The Time of the Tomb

THE NOW WORD ON MASS READINGS
for December 6th, 2013

Liturgical texts here


Artist Unknown

 

WHEN the Angel Gabriel comes to Mary to announce that she will conceive and bear a son to whom “the Lord God will give him the throne of David his father,” [1]Luke 1:32 she responds to his annunciation with the words, “Behold, I am the handmaid of the Lord. May it be done to me according to your word.” [2]Luke 1:38 A heavenly counterpart to these words is later verbalized when Jesus is approached by two blind men in today’s Gospel:

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1. Luke 1:32
2. Luke 1:38

The Father Sees

 

 

SOMETIMES God takes too long. He doesn’t respond as quickly as we would like, or seemingly, not at all. Our first instincts are often to believe that He isn’t listening, or doesn’t care, or is punishing me (and therefore, I am on my own).

But He might say something like this in return:

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Just Today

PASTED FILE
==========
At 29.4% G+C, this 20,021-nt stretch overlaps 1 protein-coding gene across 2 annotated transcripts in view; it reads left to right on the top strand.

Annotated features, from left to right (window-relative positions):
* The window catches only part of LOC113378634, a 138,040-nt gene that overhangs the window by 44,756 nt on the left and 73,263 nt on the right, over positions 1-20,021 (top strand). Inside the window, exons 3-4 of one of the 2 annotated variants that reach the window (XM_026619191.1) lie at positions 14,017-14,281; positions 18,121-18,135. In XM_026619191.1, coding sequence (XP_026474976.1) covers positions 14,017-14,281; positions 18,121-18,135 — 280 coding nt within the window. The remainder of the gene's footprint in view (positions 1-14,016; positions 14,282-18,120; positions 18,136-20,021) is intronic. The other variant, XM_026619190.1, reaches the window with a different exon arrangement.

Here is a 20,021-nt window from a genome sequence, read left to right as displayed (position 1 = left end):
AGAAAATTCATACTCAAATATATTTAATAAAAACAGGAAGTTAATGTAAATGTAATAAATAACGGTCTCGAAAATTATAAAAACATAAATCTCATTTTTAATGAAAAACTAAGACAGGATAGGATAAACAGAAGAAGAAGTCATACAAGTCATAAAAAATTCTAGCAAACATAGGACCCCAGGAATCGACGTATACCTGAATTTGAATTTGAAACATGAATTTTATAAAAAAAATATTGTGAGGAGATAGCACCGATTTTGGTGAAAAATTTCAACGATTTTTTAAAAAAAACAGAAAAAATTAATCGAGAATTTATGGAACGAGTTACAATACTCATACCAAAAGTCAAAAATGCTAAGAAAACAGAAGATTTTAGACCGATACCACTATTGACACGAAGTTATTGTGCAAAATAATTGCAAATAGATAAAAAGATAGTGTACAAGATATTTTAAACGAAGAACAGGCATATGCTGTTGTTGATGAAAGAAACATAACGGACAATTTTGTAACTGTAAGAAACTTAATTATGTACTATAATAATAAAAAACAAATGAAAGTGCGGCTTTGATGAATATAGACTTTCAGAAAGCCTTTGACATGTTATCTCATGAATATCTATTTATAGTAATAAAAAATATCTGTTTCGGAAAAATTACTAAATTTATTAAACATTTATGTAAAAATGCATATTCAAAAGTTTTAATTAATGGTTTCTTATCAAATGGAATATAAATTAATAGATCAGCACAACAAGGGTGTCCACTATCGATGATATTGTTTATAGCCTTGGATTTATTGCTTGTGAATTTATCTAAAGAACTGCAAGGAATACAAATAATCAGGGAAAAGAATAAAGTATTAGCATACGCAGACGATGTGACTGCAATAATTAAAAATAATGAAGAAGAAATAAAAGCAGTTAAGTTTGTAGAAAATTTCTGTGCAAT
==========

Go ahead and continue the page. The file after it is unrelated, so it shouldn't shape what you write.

GOD wants to slow us down. More than that, He wants us to rest, even in chaos. Jesus never rushed to His Passion. He took the time to have a last meal, a last teaching, an intimate moment of washing another’s feet. In the Garden of Gethsemane, He set aside time to pray, to gather His strength, to seek the will of the Father. So as the Church approaches her own Passion, we too should imitate our Savior and become a people of rest. In fact, only in this way can we possibly offer ourselves as true instruments of “salt and light.”

What does it mean to “rest”?

When you die, all worrying, all restlessness, all passions cease, and the soul is suspended in a state of stillness… a state of rest. Meditate on this, for that should be our state in this life, since Jesus calls us to a state of “dying” while we live:

Whoever wishes to come after me must deny himself, take up his cross, and follow me. For whoever wishes to save his life will lose it, but whoever loses his life for my sake will find it…. I say to you, unless a grain of wheat falls to the ground and dies, it remains just a grain of wheat; but if it dies, it produces much fruit. (Matt 16:24-25; John 12:24)

Of course, in this life, we cannot help but wrestle with our passions and struggle with our weaknesses. The key, then, is not to let yourself be caught up in the rushing currents and impulses of the flesh, in the tossing waves of the passions. Rather, dive deep into the soul where the Waters of the Spirit are still.

We do this by living in a state of trust.

 

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